February 18, 2019

February 15, 2019

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NFA Proposes Amendments to Compliance Rule 2-9(c) and Interpretive Notice: Compliance Rule 2-9: FCM and IB Anti-Money Laundering Program

On June 15, the National Futures Association (NFA) submitted to the Commodity Futures Trading Commission proposed amendments to NFA Compliance Rule 2-9(c) and the NFA Interpretive Notice entitled Compliance Rule 2-9: FCM and IB Anti-Money Laundering (AML) Program (collectively, the Amendments). Rule 2-9(c) requires futures commission merchants (FCMs) and introducing brokers (IBs) to develop and implement anti-money laundering programs designed to achieve compliance with the requirements of the Bank Secrecy Act.

NFA proposed the Amendments in response to the Financial Crimes Enforcement Network’s (FinCEN) new regulations that (1) require financial institutions to identify and verify the identity of beneficial owners of legal entity customers and (2) amend the AML program requirements to require appropriate risk-based procedures to conduct ongoing customer due diligence. FCMs and IBs were required to comply with FinCEN’s new regulations prior to May 11.

The Amendments add a new clause 5 to Rule 2-9(c) requiring FCMs and IBs to establish appropriate risk-based procedures for conducting ongoing customer due diligence. Further, the Amendments amend the Interpretive Notice to:

  • add a section on identifying and verifying beneficial owners pursuant to FinCEN’s requirements;
  • add requirements that FCMs and IBs develop risk-based ongoing customer due diligence procedures in accordance with FinCEN’s requirements; and
  • clarify that FCMs and IBs should use the beneficial ownership information to help ensure that they are in compliance with the Office of Foreign Assets Control regulations.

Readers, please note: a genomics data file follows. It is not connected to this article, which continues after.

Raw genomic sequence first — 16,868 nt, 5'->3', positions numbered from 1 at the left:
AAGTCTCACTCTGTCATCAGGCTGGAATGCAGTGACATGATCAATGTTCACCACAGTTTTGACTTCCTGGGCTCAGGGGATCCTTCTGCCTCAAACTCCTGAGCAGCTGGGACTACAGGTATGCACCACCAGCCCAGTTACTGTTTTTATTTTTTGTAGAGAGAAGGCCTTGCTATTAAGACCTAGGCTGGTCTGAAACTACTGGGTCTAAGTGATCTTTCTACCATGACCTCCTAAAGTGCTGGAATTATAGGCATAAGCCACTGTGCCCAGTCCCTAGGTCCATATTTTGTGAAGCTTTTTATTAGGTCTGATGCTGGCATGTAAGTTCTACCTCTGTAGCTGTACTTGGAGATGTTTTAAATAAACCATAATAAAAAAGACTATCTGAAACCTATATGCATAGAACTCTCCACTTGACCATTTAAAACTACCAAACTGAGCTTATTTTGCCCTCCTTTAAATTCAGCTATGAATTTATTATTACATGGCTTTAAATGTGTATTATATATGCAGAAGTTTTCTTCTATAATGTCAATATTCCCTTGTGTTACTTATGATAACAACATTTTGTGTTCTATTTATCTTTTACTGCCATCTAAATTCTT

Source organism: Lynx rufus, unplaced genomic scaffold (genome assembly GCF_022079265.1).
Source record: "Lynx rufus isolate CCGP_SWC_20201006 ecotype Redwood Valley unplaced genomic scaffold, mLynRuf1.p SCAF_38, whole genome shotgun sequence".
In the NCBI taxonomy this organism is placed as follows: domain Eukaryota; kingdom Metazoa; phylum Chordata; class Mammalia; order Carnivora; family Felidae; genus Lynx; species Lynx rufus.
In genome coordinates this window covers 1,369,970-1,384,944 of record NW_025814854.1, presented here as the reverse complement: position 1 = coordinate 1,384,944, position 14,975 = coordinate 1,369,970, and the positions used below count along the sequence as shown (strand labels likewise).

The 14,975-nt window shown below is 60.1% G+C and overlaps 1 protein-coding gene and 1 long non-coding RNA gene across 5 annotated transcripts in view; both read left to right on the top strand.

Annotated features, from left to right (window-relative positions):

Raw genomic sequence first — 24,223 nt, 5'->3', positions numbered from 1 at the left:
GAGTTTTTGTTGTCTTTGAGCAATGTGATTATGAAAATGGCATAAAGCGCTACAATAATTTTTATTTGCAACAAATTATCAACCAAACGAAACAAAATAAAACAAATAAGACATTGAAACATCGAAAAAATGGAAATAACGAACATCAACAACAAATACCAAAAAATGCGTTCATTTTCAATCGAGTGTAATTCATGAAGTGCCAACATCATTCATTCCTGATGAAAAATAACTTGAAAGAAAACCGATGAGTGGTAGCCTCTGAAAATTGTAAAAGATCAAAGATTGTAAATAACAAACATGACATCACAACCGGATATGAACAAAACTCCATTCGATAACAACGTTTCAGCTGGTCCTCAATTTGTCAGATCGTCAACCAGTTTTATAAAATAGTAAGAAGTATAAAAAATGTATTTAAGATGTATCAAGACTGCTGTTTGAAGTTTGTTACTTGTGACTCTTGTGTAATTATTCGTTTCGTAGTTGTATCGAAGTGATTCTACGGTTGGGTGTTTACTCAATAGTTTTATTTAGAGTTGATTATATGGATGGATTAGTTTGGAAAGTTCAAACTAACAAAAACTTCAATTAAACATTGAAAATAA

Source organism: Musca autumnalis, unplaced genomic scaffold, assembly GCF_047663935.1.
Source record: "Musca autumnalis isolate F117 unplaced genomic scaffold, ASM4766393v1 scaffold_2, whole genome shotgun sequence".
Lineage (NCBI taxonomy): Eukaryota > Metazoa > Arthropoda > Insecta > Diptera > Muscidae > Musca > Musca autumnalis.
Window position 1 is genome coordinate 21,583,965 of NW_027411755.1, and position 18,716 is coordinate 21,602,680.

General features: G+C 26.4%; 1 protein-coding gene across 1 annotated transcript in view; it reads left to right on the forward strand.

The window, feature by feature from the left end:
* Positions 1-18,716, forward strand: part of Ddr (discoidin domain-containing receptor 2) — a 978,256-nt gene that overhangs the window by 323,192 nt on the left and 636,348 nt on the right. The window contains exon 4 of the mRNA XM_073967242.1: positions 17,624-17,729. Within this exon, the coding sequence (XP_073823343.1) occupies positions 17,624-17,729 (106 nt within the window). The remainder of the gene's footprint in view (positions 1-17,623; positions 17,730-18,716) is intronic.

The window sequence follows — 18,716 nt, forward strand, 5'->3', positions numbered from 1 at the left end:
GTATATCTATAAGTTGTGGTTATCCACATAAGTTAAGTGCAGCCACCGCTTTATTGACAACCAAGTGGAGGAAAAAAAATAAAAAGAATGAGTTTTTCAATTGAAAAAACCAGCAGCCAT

NFA invoked the “ten-day” provision of Section 17(j) of the Commodity Exchange Act and, subject to possible CFTC review for approval, plans to make the Amendments effective 10 days after the CFTC’s receipt of the proposed amendments.

NFA proposed amendments are available here.

©2019 Katten Muchin Rosenman LLP


About this Author

Kevin M. Foley, Finance Lawyer, Katten Llaw Firm

Kevin M. Foley has extensive experience in commodities law and advises a wide range of clients, both in the United States and abroad, on compliance with the Commodity Exchange Act and the rules of the Commodity Futures Trading Commission (CFTC) affecting traditional exchange-traded products, as well as the over-the-counter markets involving swaps and other derivative instruments. His clients include futures commission merchants, derivatives clearing organizations, designated contract markets, foreign boards of trade and an industry trade association.


Timothy Nolan, Katten Law Firm, Chicago, Corporate Law Attorney

Timothy Nolan concentrates his practice on transactional, corporate and regulatory aspects of financial services matters. Timothy is able to provide legal services to a wide variety of clients, including proprietary trading firms, hedge funds, broker-dealers, registered investment advisers, commodity trading advisers, financial institutions and general corporate clients.

Prior to joining Katten, Timothy served as the CEO and the president of the board of directors of a small commercial real estate company and spent 10 years in the scrap recycling industry, including several years as general manager of a mid-sized company. In his time in the scrap recycling industry, Timothy worked with traders, brokers, importers and exporters, and other industry professionals around the world relating to ferrous, non-ferrous and precious metal recycling, together with paper and plastic recycling.